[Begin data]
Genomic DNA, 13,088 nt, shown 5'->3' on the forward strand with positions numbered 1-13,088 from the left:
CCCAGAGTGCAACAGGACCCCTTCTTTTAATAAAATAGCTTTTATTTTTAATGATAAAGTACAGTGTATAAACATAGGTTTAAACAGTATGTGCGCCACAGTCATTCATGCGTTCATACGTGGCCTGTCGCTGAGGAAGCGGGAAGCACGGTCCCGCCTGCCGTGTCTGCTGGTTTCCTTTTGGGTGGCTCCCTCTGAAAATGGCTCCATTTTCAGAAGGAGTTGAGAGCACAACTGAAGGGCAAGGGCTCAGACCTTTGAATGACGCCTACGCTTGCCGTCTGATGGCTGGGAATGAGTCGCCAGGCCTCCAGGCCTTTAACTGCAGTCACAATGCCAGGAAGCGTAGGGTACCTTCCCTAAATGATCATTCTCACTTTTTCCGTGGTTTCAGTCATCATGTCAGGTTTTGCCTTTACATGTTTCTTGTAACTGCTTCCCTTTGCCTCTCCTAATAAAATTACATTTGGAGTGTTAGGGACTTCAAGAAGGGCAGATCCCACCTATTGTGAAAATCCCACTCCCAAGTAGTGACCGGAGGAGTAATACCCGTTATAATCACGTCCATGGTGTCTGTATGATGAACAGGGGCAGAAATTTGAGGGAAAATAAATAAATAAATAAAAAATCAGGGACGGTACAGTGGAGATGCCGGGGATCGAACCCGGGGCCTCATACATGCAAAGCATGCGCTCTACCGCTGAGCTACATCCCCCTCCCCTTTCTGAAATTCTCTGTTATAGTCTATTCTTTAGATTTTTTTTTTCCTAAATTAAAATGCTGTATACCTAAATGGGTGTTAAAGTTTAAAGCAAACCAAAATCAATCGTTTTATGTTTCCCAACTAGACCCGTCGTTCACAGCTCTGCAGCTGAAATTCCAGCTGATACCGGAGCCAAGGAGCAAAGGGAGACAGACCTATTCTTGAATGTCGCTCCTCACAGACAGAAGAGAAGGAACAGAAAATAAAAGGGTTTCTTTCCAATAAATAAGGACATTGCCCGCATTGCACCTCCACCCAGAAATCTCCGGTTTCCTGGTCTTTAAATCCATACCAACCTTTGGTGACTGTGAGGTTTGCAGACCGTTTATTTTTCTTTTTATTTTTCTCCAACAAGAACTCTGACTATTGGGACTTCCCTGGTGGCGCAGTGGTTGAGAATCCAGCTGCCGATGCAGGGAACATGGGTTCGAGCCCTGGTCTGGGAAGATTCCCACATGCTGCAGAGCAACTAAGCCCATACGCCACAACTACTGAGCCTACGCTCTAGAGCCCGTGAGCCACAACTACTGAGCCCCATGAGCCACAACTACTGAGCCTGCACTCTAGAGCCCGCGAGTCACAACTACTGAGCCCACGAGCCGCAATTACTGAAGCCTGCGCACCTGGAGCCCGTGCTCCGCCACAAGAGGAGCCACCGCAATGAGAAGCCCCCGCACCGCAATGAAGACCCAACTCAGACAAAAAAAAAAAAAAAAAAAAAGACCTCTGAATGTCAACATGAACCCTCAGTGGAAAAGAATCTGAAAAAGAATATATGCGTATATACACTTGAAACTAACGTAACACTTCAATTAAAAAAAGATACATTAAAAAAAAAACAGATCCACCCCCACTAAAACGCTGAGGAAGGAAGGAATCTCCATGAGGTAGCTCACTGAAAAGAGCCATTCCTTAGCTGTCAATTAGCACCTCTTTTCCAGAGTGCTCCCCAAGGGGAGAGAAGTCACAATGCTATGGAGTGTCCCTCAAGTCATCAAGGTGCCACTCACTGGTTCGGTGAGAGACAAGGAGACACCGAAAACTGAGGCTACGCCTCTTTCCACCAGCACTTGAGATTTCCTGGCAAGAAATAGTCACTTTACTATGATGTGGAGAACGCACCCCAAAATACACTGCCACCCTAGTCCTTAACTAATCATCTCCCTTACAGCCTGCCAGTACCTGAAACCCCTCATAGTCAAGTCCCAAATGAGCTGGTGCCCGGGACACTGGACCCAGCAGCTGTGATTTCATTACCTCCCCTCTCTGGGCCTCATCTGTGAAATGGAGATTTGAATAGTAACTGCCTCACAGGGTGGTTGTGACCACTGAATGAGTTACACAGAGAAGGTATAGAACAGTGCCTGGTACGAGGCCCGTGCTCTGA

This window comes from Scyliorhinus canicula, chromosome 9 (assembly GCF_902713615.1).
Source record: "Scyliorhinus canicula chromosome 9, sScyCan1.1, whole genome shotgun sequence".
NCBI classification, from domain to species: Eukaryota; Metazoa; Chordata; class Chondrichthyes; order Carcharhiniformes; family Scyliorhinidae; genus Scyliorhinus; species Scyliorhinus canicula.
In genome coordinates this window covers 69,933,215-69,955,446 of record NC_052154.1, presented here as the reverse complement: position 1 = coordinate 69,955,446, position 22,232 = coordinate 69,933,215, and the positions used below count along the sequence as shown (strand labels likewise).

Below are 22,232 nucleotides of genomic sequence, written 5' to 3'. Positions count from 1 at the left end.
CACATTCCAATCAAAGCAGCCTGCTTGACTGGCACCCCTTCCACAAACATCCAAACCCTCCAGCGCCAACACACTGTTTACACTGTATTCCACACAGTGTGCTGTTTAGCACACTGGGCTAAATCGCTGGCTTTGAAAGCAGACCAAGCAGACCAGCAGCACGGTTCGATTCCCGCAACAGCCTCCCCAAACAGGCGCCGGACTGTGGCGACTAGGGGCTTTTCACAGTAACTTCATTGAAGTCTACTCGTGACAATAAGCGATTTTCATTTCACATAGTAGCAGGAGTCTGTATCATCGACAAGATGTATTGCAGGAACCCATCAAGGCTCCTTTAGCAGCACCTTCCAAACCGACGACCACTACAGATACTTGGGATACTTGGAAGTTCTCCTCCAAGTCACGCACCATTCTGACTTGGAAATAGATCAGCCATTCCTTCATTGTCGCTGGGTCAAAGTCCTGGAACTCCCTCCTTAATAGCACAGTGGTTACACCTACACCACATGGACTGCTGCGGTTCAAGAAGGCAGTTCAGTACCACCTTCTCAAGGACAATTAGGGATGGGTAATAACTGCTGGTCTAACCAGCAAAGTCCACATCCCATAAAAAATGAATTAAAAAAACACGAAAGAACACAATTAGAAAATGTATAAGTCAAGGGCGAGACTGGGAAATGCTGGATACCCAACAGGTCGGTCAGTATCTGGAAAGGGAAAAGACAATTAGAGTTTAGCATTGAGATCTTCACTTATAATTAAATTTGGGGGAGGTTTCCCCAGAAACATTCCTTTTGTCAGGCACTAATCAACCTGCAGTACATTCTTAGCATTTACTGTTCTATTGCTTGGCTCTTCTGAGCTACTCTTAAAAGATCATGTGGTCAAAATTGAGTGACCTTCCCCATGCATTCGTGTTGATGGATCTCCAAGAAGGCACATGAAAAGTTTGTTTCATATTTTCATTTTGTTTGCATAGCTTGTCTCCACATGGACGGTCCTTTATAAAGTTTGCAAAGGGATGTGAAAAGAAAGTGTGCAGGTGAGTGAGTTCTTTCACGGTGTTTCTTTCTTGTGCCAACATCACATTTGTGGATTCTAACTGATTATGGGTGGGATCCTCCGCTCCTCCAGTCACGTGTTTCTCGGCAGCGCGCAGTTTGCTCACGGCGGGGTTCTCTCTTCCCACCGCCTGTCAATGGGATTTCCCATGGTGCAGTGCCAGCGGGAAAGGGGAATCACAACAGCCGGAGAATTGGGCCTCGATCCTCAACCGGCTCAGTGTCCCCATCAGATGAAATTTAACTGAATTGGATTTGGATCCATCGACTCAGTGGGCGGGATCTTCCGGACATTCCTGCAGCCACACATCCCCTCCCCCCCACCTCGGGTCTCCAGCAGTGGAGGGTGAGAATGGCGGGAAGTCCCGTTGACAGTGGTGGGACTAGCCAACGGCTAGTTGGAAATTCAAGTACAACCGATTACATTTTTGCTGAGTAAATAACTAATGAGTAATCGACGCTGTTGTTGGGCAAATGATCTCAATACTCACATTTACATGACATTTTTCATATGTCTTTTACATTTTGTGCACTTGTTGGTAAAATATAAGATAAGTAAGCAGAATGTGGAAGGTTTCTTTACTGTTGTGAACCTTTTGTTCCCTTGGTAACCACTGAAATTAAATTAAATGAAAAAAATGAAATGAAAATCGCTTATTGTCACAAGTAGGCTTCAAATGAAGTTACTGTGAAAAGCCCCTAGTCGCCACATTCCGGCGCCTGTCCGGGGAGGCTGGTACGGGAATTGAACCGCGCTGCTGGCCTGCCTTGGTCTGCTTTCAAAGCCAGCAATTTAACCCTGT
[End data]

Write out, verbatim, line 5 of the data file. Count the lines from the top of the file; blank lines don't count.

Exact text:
NCBI classification, from domain to species: Eukaryota; Metazoa; Chordata; class Chondrichthyes; order Carcharhiniformes; family Scyliorhinidae; genus Scyliorhinus; species Scyliorhinus canicula.